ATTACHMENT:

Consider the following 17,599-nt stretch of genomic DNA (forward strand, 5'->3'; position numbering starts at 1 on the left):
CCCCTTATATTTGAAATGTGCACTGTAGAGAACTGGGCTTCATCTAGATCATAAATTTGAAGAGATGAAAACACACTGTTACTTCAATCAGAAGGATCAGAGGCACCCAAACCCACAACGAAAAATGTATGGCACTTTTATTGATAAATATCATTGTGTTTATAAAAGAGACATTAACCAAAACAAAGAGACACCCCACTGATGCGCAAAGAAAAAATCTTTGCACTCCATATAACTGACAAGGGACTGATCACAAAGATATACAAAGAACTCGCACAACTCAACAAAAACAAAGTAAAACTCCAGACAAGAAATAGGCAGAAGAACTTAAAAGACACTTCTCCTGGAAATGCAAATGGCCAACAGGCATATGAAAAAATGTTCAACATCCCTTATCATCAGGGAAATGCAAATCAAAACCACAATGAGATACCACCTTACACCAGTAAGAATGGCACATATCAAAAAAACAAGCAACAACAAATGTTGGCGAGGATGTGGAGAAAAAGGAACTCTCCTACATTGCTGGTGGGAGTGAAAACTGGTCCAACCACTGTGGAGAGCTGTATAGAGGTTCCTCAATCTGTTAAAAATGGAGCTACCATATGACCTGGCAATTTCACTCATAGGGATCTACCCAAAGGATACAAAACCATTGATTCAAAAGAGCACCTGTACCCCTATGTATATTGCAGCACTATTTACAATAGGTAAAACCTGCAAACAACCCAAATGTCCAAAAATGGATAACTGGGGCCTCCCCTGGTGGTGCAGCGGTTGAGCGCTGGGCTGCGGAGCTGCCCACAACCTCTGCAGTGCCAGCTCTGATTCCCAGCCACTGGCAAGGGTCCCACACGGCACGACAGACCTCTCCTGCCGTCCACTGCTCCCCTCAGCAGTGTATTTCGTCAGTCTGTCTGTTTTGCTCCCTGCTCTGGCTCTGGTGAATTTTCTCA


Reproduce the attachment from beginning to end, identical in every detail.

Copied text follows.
Consider the following 17,599-nt stretch of genomic DNA (forward strand, 5'->3'; position numbering starts at 1 on the left):
CCCCTTATATTTGAAATGTGCACTGTAGAGAACTGGGCTTCATCTAGATCATAAATTTGAAGAGATGAAAACACACTGTTACTTCAATCAGAAGGATCAGAGGCACCCAAACCCACAACGAAAAATGTATGGCACTTTTATTGATAAATATCATTGTGTTTATAAAAGAGACATTAACCAAAACAAAGAGACACCCCACTGATGCGCAAAGAAAAAATCTTTGCACTCCATATAACTGACAAGGGACTGATCACAAAGATATACAAAGAACTCGCACAACTCAACAAAAACAAAGTAAAACTCCAGACAAGAAATAGGCAGAAGAACTTAAAAGACACTTCTCCTGGAAATGCAAATGGCCAACAGGCATATGAAAAAATGTTCAACATCCCTTATCATCAGGGAAATGCAAATCAAAACCACAATGAGATACCACCTTACACCAGTAAGAATGGCACATATCAAAAAAACAAGCAACAACAAATGTTGGCGAGGATGTGGAGAAAAAGGAACTCTCCTACATTGCTGGTGGGAGTGAAAACTGGTCCAACCACTGTGGAGAGCTGTATAGAGGTTCCTCAATCTGTTAAAAATGGAGCTACCATATGACCTGGCAATTTCACTCATAGGGATCTACCCAAAGGATACAAAACCATTGATTCAAAAGAGCACCTGTACCCCTATGTATATTGCAGCACTATTTACAATAGGTAAAACCTGCAAACAACCCAAATGTCCAAAAATGGATAACTGGGGCCTCCCCTGGTGGTGCAGCGGTTGAGCGCTGGGCTGCGGAGCTGCCCACAACCTCTGCAGTGCCAGCTCTGATTCCCAGCCACTGGCAAGGGTCCCACACGGCACGACAGACCTCTCCTGCCGTCCACTGCTCCCCTCAGCAGTGTATTTCGTCAGTCTGTCTGTTTTGCTCCCTGCTCTGGCTCTGGTGAATTTTCTCA